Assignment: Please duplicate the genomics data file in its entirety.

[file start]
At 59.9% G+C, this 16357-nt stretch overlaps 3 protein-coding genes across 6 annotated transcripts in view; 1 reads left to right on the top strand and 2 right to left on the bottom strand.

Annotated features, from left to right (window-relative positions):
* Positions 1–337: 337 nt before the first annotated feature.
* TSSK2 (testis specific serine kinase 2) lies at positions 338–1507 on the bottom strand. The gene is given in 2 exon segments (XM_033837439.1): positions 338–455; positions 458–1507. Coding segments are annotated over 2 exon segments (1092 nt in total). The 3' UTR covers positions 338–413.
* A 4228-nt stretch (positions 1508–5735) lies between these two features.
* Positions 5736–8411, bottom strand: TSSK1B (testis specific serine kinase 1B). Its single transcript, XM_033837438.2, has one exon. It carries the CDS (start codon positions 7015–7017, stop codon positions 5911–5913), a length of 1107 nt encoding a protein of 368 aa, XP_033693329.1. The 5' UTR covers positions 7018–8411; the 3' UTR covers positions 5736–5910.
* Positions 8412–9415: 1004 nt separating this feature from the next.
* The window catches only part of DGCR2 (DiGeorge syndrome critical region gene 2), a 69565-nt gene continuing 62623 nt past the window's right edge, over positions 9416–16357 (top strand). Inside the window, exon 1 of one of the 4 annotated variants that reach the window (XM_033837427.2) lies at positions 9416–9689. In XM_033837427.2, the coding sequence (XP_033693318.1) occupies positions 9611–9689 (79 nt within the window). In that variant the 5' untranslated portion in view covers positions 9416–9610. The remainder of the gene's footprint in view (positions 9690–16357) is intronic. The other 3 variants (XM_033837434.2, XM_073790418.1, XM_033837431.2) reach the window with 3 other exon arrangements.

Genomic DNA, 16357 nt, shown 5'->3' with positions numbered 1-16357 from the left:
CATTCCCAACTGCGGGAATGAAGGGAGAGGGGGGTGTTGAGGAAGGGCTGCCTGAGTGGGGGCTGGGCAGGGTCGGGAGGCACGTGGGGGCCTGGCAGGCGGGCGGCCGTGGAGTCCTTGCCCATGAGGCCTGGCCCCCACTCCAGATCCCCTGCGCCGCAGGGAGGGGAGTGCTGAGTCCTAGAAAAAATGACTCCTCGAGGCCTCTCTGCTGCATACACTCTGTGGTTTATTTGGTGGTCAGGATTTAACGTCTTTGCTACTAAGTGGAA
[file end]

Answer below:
At 59.9% G+C, this 16357-nt stretch overlaps 3 protein-coding genes across 6 annotated transcripts in view; 1 reads left to right on the top strand and 2 right to left on the bottom strand.

Annotated features, from left to right (window-relative positions):
* Positions 1–337: 337 nt before the first annotated feature.
* TSSK2 (testis specific serine kinase 2) lies at positions 338–1507 on the bottom strand. The gene is given in 2 exon segments (XM_033837439.1): positions 338–455; positions 458–1507. Coding segments are annotated over 2 exon segments (1092 nt in total). The 3' UTR covers positions 338–413.
* A 4228-nt stretch (positions 1508–5735) lies between these two features.
* Positions 5736–8411, bottom strand: TSSK1B (testis specific serine kinase 1B). Its single transcript, XM_033837438.2, has one exon. It carries the CDS (start codon positions 7015–7017, stop codon positions 5911–5913), a length of 1107 nt encoding a protein of 368 aa, XP_033693329.1. The 5' UTR covers positions 7018–8411; the 3' UTR covers positions 5736–5910.
* Positions 8412–9415: 1004 nt separating this feature from the next.
* The window catches only part of DGCR2 (DiGeorge syndrome critical region gene 2), a 69565-nt gene continuing 62623 nt past the window's right edge, over positions 9416–16357 (top strand). Inside the window, exon 1 of one of the 4 annotated variants that reach the window (XM_033837427.2) lies at positions 9416–9689. In XM_033837427.2, the coding sequence (XP_033693318.1) occupies positions 9611–9689 (79 nt within the window). In that variant the 5' untranslated portion in view covers positions 9416–9610. The remainder of the gene's footprint in view (positions 9690–16357) is intronic. The other 3 variants (XM_033837434.2, XM_073790418.1, XM_033837431.2) reach the window with 3 other exon arrangements.

Genomic DNA, 16357 nt, shown 5'->3' with positions numbered 1-16357 from the left:
CATTCCCAACTGCGGGAATGAAGGGAGAGGGGGGTGTTGAGGAAGGGCTGCCTGAGTGGGGGCTGGGCAGGGTCGGGAGGCACGTGGGGGCCTGGCAGGCGGGCGGCCGTGGAGTCCTTGCCCATGAGGCCTGGCCCCCACTCCAGATCCCCTGCGCCGCAGGGAGGGGAGTGCTGAGTCCTAGAAAAAATGACTCCTCGAGGCCTCTCTGCTGCATACACTCTGTGGTTTATTTGGTGGTCAGGATTTAACGTCTTTGCTACTAAGTGGAA